(E. H. Blakeney, trans.)
Most Glorious of Immortals, might God (Zeus),
Invoked by many a name, O Sovran King
Of Universal nature, piloting
This world in harmony with law (themis), – all hail!
Thee it is meet that mortals should invoke,
For we Thine offspring are, and sole of all
Created things that live and move on earth
Receive from Thee the image of the Word.
Therefore I praise Thee, and shall hymn Thy power
Unceasingly. Thee the wide world obeys,
As onward ever in its course it rolls
Where’er Thou guidest, and rejoices still
Beneath Thy sway: so strong an instrument
Is held by Thine unconquerable hands –
That two-edged thunderbolt of living fire
Which never fails. Beneath its dreadful blow
All Nature reels; therewith Thou dost direct
The Universal Reason which, commixt
With all the greater and lesser lights,
Moves thro’ the Universe. How great Thou art,
The King supreme for ever and for aye!
No work is done apart from Thee, O God,
Or in the world or in the heavens above
Or in the deep, save only what is wrought
By sinners in their folly. Nay, ’tis Thine
To make the uneven smooth and bring to birth
Order from chaos. By Thy power, great Spirit,
The foul itself grows fair; all things are blent
Together, good with evil; things that strive
Will find in Thee a friend; that so may reign
One Law, one Reason, everlastingly
O Thou most bounteous God who sittest throned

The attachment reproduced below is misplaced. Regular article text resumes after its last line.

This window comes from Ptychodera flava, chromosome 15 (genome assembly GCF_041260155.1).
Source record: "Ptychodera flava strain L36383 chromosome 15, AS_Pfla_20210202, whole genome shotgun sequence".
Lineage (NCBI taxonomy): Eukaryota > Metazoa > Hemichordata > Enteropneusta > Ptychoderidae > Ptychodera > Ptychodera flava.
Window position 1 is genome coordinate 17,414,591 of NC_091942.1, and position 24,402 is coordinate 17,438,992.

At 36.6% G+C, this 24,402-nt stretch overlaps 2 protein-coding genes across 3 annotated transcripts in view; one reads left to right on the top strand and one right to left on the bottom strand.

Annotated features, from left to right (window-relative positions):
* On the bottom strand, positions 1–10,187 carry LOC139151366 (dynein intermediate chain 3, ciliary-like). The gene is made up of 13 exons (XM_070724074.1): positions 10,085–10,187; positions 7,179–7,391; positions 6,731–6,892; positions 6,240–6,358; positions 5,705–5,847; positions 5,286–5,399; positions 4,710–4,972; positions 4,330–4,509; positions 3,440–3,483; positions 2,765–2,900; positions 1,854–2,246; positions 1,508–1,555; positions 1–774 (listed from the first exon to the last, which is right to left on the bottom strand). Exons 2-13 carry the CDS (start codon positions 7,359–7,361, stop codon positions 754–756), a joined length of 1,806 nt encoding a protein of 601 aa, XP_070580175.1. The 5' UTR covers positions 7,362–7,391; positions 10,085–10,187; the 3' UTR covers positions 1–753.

In clouds, the Lord of Lightning, save mankind
From baleful ignorance; yea scatter it,
O Father, from the soul, and make men wise
With Thine own wisdom, for by wisdom Thou
Dost govern the whole world in righteousness;
That so, being honoured, we may Thee requite
With honour, chanting without pause Thy deeds,
As is most meet; for greater guerdon ne’er
Befalls or man or god than evermore
Duly to praise the Universal Law.
Both the translation and the original Greek are taken from E. H. Blakeney, trans., The Hymn of Cleanthes (New York: MacMillan Company, 1921), 8-9. (The Greek text is found in pages 6 and 7 of the same book.)
Cleanthes was a Stoic philosopher born at Assos in peninsular Troas, in what is now the northwestern part of Anatolia, Turkey, around 331 B.C. After a long life, he died around 232 B.C. He succeeded Zeno, who was the founder of Stoicism, and presided over the Stoa (the "Porch") for thirty years until he was succeeded himself by Chrysippus. Many years later, the Christian Lactantius was to note that Zeno had come upon many of the doctrines shared by Christians. "Zeno rerum naturae dispositorem atque opificem universitatis λόγον praedicat." ("Zeno preached that the Logos (Reason) established the order of things and framed the universe.") Divine Institutes, iv.9. Many have commented on the Stoic influence found in St. Paul's epistles and even in the Gospel of St. John (the "Word" or "Logos"). The Stoics, in particular in regard to their notion of the Natural Law, had a great influence on Roman law.
There are only scatterings of Cleanthes's teachings left, and no systematic restatement can be made from such disjecta membra, or scattered members. Like most Greeks that gravitated towards monotheism, his concept of God was pantheistic, and God was seen as in the world, sort of as its soul, the natura naturans and natura naturata sharing the same substance. To the Stoic, God was not also wholly "Other" or transcendent. And yet we see in this pagan philosopher, who had no benefit of the Jew and his Revelation, a remarkable sensitivity and grasp, however dark, of an Eternal Law, a "Deep Magic," underlying the entirety of creation, including man. Man had to hearken to that Law, and conformity to it was virtue, while disobedience to it vice.
The poem has been hailed as "the noblest expression of heathen devotion which Greek literature has preserved to us." (Blakesney, 6 (referencing Lightfoot)).